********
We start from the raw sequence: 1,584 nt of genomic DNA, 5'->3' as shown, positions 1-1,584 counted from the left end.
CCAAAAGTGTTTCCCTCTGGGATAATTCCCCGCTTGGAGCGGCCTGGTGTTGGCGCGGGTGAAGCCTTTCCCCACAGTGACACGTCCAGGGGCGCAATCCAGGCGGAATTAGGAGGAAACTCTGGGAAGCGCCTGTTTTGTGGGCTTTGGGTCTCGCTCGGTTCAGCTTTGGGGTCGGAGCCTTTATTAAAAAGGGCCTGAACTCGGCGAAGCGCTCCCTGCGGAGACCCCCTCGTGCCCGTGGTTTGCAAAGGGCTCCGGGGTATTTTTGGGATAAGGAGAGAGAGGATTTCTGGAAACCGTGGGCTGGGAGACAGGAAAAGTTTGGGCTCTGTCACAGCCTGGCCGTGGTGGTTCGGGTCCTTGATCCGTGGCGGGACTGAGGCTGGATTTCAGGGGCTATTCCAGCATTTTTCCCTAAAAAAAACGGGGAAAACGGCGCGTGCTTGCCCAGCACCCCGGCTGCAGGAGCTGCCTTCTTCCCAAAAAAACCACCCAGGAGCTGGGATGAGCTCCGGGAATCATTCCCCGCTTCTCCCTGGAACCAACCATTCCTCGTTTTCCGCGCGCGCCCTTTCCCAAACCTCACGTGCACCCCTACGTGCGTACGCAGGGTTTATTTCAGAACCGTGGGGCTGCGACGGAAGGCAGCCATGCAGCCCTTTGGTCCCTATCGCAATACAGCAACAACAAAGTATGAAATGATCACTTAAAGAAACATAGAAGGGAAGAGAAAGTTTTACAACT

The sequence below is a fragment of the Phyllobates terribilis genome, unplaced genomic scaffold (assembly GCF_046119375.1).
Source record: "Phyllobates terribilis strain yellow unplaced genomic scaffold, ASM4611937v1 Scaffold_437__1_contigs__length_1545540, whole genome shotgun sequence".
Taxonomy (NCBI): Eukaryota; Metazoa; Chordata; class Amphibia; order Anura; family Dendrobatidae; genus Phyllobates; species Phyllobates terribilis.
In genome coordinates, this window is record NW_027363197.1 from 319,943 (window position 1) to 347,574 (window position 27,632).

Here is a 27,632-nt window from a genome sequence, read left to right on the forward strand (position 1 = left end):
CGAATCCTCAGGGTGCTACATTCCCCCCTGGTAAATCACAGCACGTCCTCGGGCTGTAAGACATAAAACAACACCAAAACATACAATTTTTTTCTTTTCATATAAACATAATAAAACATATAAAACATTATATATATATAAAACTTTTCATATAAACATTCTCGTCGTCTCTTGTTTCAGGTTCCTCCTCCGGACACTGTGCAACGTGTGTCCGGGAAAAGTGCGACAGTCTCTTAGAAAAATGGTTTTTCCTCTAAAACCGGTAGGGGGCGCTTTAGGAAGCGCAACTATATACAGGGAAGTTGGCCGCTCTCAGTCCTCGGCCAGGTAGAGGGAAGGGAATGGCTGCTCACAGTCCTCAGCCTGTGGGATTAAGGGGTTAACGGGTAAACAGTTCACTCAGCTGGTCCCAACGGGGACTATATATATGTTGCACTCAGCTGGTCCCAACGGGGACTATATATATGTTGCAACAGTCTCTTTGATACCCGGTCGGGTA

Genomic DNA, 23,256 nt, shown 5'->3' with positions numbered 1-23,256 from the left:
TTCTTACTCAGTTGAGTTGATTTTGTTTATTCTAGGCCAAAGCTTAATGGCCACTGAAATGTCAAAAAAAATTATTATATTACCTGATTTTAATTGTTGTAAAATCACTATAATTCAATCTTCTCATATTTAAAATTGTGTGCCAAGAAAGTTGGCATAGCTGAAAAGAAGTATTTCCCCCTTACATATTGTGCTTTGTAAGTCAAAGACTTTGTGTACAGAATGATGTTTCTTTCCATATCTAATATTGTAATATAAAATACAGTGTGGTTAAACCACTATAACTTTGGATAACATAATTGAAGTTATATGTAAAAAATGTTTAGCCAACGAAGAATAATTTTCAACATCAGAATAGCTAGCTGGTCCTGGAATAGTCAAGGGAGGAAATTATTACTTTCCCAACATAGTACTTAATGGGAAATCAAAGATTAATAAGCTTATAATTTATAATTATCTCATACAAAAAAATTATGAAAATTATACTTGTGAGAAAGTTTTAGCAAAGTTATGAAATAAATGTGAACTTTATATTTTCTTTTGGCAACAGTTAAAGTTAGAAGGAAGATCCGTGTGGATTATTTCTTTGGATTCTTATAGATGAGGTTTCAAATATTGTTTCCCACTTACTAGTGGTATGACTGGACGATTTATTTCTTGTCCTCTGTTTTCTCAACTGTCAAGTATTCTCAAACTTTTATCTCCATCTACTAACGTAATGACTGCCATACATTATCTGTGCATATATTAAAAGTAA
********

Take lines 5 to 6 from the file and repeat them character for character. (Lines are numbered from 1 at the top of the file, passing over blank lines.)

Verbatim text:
Taxonomy (NCBI): Eukaryota; Metazoa; Chordata; class Amphibia; order Anura; family Dendrobatidae; genus Phyllobates; species Phyllobates terribilis.
In genome coordinates, this window is record NW_027363197.1 from 319,943 (window position 1) to 347,574 (window position 27,632).